In the wake of growing concerns over state divestment from the UC system, Field Poll results released last week reveal that a majority of California voters view K-12 schools and higher education as areas in the state budget that deserve more funding.
The poll — which interviewed 1,241 registered voters via telephone, in six languages — asked voters, given six possible choices, where extra funding, such as surplus tax revenue, should be allocated. They found that 52 percent of voters supported funding for K-12 public schools. Higher education came in second at 36 percent.
Mark DiCamillo, Field Poll director, said the state Legislature’s nonpartisan budget analyst found that the state will likely collect at least $1 billion to $2 billion more in taxes during the current fiscal year than what Gov. Jerry Brown’s administration had estimated in its January spending plan.
“It’s not surprising there’s a lot of strong support for funding education,” said Ted Lempert, a UC Berkeley political science lecturer. “The irony is that there’s strong support for funding, but compared to the rest of the country, California ranks low in (funding) those two areas.”
Lempert said that while there is strong public support for education, advocacy for funding is diffuse. Alumni, administrators, faculty, K-12 schools and students all push for more money, he said, but not in a coordinated way. What’s not getting across to policymakers is that the average voter wants education prioritized as well, according to Lempert.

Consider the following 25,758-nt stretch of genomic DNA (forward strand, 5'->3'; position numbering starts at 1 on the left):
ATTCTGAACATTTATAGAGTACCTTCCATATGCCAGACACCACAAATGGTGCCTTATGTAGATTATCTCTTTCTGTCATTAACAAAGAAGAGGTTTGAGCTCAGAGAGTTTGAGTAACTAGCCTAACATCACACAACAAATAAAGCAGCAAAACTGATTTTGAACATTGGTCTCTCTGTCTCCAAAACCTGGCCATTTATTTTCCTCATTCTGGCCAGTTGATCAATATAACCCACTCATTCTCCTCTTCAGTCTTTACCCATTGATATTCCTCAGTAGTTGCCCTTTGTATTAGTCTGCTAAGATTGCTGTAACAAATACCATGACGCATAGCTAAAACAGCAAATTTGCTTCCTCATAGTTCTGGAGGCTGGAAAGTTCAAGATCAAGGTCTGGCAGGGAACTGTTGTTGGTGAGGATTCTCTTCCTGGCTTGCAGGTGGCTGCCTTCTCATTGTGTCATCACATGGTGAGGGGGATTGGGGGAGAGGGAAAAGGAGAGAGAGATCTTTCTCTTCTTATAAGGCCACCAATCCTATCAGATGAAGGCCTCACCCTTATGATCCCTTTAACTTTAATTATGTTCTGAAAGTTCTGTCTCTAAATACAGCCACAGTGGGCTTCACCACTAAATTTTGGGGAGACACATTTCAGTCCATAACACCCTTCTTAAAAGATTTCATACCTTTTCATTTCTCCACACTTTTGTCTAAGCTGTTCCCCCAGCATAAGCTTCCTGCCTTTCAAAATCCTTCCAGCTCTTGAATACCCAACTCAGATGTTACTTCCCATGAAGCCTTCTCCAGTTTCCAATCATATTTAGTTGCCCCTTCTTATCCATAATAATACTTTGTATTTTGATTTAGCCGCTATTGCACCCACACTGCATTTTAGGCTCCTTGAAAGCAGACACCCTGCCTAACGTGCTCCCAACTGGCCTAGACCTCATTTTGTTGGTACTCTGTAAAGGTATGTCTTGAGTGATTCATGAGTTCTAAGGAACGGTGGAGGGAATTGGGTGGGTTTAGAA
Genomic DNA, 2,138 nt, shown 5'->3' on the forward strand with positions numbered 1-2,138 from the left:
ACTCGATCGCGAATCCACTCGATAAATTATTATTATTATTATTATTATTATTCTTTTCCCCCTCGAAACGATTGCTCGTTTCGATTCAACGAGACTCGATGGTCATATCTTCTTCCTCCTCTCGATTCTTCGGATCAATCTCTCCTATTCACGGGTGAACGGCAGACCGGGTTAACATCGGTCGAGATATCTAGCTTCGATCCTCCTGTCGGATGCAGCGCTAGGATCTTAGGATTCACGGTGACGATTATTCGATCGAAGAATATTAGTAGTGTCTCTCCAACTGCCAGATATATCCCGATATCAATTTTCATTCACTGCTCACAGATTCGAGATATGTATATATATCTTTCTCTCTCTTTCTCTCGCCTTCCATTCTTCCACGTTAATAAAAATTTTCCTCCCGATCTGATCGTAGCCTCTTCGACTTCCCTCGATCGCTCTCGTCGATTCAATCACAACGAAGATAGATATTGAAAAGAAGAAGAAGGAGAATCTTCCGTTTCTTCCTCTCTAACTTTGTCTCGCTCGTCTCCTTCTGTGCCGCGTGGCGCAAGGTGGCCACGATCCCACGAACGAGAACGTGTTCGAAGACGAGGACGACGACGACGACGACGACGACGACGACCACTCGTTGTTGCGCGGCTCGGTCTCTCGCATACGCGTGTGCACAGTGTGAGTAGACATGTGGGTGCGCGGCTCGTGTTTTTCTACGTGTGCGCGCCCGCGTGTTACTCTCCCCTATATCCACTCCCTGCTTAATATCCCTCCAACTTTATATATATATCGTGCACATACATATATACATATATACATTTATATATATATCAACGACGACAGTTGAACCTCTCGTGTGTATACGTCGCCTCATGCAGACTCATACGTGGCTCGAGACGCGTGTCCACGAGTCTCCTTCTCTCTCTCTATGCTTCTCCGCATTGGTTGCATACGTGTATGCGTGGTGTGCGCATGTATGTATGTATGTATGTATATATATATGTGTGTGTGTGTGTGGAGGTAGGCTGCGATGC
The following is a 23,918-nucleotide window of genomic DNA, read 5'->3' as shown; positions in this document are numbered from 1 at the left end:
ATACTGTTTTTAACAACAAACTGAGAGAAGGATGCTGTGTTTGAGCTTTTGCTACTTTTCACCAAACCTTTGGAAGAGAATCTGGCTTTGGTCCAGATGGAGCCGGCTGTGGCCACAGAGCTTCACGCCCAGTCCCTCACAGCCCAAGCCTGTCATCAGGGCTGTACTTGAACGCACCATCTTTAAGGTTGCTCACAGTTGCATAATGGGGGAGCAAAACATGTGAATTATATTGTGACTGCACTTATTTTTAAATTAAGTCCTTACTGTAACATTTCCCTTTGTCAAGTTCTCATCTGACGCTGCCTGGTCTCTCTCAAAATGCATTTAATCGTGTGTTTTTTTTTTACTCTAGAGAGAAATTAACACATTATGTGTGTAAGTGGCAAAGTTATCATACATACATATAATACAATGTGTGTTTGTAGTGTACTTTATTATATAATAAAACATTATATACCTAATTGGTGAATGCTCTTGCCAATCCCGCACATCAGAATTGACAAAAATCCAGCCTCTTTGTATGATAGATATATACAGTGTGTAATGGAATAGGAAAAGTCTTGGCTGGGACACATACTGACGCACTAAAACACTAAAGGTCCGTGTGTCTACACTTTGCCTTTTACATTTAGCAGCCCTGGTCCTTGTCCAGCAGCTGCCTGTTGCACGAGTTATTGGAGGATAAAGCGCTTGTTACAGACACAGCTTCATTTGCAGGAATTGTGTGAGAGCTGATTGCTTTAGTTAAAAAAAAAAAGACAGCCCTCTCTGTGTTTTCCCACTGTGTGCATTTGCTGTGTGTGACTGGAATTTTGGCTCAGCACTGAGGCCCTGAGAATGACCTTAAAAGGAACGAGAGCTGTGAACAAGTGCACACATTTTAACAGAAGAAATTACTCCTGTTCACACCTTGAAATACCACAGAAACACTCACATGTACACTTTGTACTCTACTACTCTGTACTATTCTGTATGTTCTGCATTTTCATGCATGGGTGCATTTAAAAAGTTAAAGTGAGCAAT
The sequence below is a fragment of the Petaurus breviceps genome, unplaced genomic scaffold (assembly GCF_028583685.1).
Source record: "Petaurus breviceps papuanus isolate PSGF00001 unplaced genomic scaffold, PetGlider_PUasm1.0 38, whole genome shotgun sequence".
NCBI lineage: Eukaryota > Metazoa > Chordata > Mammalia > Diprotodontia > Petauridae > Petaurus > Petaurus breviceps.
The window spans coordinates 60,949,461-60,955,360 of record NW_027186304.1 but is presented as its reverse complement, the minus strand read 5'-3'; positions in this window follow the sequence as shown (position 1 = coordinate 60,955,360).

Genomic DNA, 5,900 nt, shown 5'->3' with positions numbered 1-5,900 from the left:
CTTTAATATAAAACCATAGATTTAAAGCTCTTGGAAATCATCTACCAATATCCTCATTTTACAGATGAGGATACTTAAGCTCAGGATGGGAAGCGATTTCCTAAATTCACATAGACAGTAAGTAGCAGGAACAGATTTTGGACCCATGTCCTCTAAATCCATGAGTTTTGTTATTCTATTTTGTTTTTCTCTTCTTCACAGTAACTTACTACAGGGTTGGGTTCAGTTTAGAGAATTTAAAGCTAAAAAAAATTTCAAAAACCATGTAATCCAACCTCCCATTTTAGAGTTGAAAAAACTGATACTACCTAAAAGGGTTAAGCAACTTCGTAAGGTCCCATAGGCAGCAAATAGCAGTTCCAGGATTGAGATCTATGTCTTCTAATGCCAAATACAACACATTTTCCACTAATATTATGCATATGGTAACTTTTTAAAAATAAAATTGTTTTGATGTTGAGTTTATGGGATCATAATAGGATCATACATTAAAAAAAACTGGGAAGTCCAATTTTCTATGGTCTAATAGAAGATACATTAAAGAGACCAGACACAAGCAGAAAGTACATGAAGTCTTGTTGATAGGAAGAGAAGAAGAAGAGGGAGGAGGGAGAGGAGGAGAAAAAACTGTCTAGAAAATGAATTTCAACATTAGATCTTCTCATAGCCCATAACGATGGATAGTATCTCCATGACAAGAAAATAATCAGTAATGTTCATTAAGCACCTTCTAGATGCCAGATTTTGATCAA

Andrew Woo, a UC Berkeley senior leading a DeCal on California politics, said another big reason why the state may be less inclined to increase funding is what he described as the lack of accountability and transparency in how the UC Board of Regents allocates funding.
Although higher education should be prioritized, it is not easy with so many cost pressures on California’s overall budget, Woo said.
The UC regents and Brown are in the midst of negotiations regarding the UC budget. Whereas the regents passed a policy last year that would raise tuition unless the state provided more funding, Brown’s proposed funding increase relies on tuition remaining flat.
According to Woo, people need to stop focusing all of their attention on Brown and UC President Janet Napolitano and instead recognize the state Legislature, which also has a say in how money is spent.
Debra Coltoff, a former teacher at San Leandro High School, said she has seen the impact of budget cuts in her classroom. During her tenure, the school library’s hours and funding for new textbooks were cut, and money for basic supplies came out of her own pocket.
“The things that are getting left behind for the kids the most (are) all the things we see as unimportant,” she said. “We need these programs to help (kids) develop.”
Contact Jamie Nguyen at [email protected]g.